Have you ever noticed that marriages and children come in waves? From being surrounded by carefree childless couples, within a couple of years it can seem as if the majority of your friends are suddenly married with kids on the horizon. Perhaps counterintuitively, marriage and childbirth decisions are affected by the environment. So if we stop repeating the mantra that Japanese are not having babies, the current fertility rebound might just speed up.

Low fertility is still an important problem, but Japan is showing signs of recovery. It will take time, and political and cultural changes, but the population will stabilize. In the meantime, Japan faces a choice between growing small gracefully, turning to large-scale immigration to fill in the gaps or putting its faith in mass robotization. Good luck with that one.

Foreign Agenda offers a forum for opinion on issues related to life in Japan. Ideas and comments: community@japantimes.co.jp

  • Paul Midford

    While I think this article is right to note that Japan’s demographic decline is not as bad as it is often claimed to be in the media, this article is wishful thinking rather than serious journalism: “let’s cherish this piece of much-needed good news…So if we stop repeating the mantra that Japanese are not having babies, the current fertility rebound might just speed up.”

  • Jr. Mackeltom

    robotization is already happening. Japan already have decided not to turn to immigration to fill the gaps of lower labour shortages coming in the future. Japanese government did announce in 2015 that bringing more women into the labour force, increasing the retirement age and mass technological domination of the Japanese workforce, is how Japan is going to fill the labour shortage gap.

    I am not opposing immigration, but nationally, economically, socially, culturally, religiously & traditionally immigration is not an answer. Immigration is a failed system of economics in fighting a declining birth rates & aging population.

    • Erik Jacobs

      Immigration on large scale is just asking for social unrest and problems. One only needs to look at large parts of Western Europe to see the results.

      Short term work visa’s are something that can be managed, but long term import of labour is a very bad idea.

      • Jr. Mackeltom

        It’s Japan we’re talking about not Europe. Japanese will not open their boarders to immigrants in large amounts, but in a manageable way where one set leaves before the other set arrives.

        There are many bigots who wants Japan to open it’s boaders, in Europe & America. But the Japanese own their country and so they will decide it for them selves.

        I am from Nakatsu, Oita (leaving this year as my visa is at it’s limit). Three things that I can say from living here for 6 years is that Japanese will not accept “Gajin” & will not open immigration to more foreigners (same was announced by Japanese goverment in 2015). Japanese fertility rates & falling birth rates are not as bad as people in the west think it is, in a way the Japanese population is stabilising and is getting cured from “overpopulation”. However fertility rates are improving and will eventually have a stabilised population which could be either stable/growing.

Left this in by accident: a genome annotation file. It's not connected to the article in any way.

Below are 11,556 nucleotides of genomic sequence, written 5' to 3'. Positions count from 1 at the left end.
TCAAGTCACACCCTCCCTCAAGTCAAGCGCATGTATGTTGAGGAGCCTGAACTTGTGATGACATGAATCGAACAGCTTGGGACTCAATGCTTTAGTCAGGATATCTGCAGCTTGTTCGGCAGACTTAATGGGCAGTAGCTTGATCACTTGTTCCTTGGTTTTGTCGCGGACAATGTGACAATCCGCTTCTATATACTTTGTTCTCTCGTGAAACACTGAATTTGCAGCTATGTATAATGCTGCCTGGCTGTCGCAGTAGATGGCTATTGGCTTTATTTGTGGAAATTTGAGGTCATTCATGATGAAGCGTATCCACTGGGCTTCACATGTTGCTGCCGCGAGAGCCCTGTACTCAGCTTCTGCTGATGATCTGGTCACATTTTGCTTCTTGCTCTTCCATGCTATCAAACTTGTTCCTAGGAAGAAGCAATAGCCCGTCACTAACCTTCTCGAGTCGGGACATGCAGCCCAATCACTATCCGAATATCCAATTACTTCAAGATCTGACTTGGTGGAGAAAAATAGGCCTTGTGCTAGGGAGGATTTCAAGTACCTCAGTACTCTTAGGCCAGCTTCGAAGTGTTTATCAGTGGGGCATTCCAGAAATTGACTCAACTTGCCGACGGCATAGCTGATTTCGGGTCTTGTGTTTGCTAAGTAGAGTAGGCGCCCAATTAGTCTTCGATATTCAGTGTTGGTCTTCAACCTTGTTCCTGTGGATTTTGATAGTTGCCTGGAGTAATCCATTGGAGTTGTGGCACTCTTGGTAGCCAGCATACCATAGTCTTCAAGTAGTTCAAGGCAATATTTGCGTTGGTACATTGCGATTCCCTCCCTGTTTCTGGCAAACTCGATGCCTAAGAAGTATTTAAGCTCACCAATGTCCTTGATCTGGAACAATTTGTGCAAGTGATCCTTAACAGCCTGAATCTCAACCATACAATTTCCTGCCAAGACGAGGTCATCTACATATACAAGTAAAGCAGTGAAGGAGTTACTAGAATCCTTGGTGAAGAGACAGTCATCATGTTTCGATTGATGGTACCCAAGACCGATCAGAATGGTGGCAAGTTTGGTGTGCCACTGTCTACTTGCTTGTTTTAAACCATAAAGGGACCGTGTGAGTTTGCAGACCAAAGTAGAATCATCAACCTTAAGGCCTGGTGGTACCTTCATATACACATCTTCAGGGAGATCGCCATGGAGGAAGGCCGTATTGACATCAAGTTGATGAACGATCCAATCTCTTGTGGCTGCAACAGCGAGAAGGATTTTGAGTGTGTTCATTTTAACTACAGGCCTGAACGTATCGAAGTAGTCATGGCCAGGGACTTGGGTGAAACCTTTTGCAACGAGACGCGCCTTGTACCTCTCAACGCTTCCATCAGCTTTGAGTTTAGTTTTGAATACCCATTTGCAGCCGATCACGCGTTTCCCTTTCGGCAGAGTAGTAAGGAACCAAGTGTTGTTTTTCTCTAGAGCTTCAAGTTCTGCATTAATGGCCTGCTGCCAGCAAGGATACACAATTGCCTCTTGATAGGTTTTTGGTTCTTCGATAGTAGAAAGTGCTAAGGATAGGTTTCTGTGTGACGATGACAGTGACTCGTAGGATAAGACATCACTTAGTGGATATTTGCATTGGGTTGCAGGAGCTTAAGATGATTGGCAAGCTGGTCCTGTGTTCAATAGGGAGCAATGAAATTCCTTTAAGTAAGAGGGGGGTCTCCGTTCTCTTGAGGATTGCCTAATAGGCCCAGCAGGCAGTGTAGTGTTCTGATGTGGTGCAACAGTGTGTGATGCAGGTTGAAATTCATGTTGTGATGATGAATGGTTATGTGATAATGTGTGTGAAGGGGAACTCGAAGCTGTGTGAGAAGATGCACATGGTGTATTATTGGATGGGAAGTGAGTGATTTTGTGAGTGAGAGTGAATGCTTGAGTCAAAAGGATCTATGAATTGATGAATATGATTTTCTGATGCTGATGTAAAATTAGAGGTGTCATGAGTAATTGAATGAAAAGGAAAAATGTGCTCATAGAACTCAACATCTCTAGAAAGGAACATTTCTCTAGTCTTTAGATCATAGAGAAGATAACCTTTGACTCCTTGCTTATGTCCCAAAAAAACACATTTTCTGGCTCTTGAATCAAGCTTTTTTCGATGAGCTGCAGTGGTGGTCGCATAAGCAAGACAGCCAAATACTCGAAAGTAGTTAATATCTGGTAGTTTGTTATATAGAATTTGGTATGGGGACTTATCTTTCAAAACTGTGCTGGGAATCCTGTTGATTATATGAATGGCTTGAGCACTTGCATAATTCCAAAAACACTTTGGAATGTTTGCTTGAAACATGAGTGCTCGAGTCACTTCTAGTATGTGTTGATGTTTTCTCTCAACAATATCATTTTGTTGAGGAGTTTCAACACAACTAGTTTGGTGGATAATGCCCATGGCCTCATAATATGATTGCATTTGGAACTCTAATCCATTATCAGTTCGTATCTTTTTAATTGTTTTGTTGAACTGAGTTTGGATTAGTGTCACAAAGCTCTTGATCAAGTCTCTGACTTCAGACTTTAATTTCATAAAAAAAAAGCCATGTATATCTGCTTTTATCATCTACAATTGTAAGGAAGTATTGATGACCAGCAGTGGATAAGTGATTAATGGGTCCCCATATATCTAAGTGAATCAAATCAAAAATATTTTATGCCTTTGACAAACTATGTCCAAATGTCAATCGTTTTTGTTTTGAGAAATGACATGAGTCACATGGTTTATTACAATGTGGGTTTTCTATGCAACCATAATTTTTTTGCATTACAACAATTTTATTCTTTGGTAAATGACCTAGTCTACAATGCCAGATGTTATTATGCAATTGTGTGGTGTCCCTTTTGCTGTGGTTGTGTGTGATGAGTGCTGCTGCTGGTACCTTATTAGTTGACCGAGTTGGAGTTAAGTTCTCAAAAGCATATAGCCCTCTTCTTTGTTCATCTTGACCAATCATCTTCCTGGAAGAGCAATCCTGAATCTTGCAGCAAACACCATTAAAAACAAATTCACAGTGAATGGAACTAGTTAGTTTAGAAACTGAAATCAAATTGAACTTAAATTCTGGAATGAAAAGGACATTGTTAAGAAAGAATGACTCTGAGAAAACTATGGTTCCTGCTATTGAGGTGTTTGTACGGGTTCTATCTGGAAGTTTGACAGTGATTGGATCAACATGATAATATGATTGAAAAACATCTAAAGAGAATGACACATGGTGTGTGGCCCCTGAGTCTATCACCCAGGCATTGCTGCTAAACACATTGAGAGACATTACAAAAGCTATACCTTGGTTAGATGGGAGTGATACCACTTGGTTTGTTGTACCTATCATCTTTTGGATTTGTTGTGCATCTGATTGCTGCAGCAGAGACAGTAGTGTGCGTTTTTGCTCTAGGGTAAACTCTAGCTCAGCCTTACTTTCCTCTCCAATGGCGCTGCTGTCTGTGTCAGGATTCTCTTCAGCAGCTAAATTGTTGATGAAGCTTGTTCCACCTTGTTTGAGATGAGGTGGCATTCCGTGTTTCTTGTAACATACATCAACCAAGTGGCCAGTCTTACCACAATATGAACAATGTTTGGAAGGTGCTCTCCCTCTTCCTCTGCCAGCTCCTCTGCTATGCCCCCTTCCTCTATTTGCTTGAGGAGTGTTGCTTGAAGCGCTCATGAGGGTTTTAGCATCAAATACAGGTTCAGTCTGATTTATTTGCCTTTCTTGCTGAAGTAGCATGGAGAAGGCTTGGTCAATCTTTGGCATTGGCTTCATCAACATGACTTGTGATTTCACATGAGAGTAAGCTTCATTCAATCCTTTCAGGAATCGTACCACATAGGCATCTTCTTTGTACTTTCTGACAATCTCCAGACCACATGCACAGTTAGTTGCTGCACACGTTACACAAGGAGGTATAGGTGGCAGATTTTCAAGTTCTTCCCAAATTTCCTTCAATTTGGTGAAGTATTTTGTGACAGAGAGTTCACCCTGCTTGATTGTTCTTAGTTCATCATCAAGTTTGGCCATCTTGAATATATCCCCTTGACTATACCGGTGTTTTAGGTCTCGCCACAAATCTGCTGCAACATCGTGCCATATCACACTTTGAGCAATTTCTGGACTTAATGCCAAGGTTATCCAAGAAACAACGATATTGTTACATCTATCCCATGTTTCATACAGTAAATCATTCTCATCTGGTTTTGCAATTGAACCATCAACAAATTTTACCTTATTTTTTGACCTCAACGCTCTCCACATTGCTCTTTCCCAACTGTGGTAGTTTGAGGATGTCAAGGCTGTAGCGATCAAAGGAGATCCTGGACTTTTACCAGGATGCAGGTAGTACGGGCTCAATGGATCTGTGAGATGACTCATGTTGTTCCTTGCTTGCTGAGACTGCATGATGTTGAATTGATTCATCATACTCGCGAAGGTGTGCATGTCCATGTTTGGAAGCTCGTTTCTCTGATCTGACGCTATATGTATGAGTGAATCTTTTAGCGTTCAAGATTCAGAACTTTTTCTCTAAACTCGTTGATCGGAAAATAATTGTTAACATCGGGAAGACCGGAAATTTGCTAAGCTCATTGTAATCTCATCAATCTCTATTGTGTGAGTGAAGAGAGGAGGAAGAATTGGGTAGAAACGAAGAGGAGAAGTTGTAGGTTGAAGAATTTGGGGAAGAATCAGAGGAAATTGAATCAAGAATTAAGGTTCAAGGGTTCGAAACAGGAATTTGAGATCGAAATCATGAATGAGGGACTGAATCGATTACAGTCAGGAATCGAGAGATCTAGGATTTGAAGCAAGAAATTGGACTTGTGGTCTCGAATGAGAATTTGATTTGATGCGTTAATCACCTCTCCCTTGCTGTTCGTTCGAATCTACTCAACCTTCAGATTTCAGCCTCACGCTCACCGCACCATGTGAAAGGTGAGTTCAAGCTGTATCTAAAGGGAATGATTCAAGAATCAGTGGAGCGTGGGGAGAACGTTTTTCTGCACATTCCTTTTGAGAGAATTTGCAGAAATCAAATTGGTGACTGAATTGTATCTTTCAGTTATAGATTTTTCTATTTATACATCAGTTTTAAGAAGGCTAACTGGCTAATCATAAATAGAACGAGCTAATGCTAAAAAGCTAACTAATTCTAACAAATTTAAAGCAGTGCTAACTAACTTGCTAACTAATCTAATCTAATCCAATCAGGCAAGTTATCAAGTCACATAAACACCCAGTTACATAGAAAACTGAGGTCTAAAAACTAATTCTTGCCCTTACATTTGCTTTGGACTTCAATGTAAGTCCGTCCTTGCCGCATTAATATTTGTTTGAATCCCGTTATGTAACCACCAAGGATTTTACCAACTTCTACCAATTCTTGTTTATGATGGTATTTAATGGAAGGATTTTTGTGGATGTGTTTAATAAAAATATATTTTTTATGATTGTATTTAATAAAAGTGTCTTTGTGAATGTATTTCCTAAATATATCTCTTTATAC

Japanese way of dealing with falling birth rates and fertility rates is the best way currently.

      • Marco Olozabal

        Oh good god no. Don’t do what the Germans did.

      • Marco Olozabal

        Oh good god no. Don’t do what the Germans did.

  • PRADEEP CHATURVEDI

    JAPAN need not worry about workers as INDIA has abundant manpower which it can supply for at least a decade. Japan is heaven on earth. It may be going through a demographic transition as any most developed country would do. JAPAN should allow Indian on short-term tourist cum work VISAS for say one year two year as it will solve many of its labour crisis.

    • Jr. Mackeltom

      Lol India ? Japan will probably turn to China, Korea, Taiwan, Vietnam & Thailand if they want to increase temporary foreign workers.

      China is the country that provides most of the foreign labour to Japan, It is also the country that Japan accepted most of the foreign workers from last year. With chinese tourism exploding, Chinese workers will be in demand even more.

      Also culturally & religiously chinese are closer. Buddhism is no longer “INDIAN” It’s Chinese.

      Chinese Han makes up 99% or more of all chinese from “CHINA”.

      Sure. China & Japan are having conflicts among their countries but still China & Japan trust & respect each other.

      • tisho

        Why would a Korean or Taiwanese go to Japan to look for work, when both Korea and Taiwan have higher gdp per capita and higher wages than Japan? For China, sure, for now, only some really desperate Chinese would go to Japan. Vietnamese? Sure, why not. Remind yourself that the number of Japanese workers in China is growing every year.

      • Jr. Mackeltom

        64% of all immigrants in Japan as of 2013-2014 were from China, Taiwan, Korea, Thailand, Vietnam.

        79% of all immigrants in Japan as of 2014-2015 were from China, Taiwan, Korea, Thailand, Vietnam.

        You’re only taking economical or the monetary into your view, which makes it a tunnel view. There’re so many non-monetary benefits that people seek. Chinese people flocks in great numbers in Japan. These people aren’t here for spending there lives here permanently even if they wanted to.

        Japanese give priority to people from East Asia and some countries in South East Asia. Japan have reduced the allowed number of foreigners from South Asia.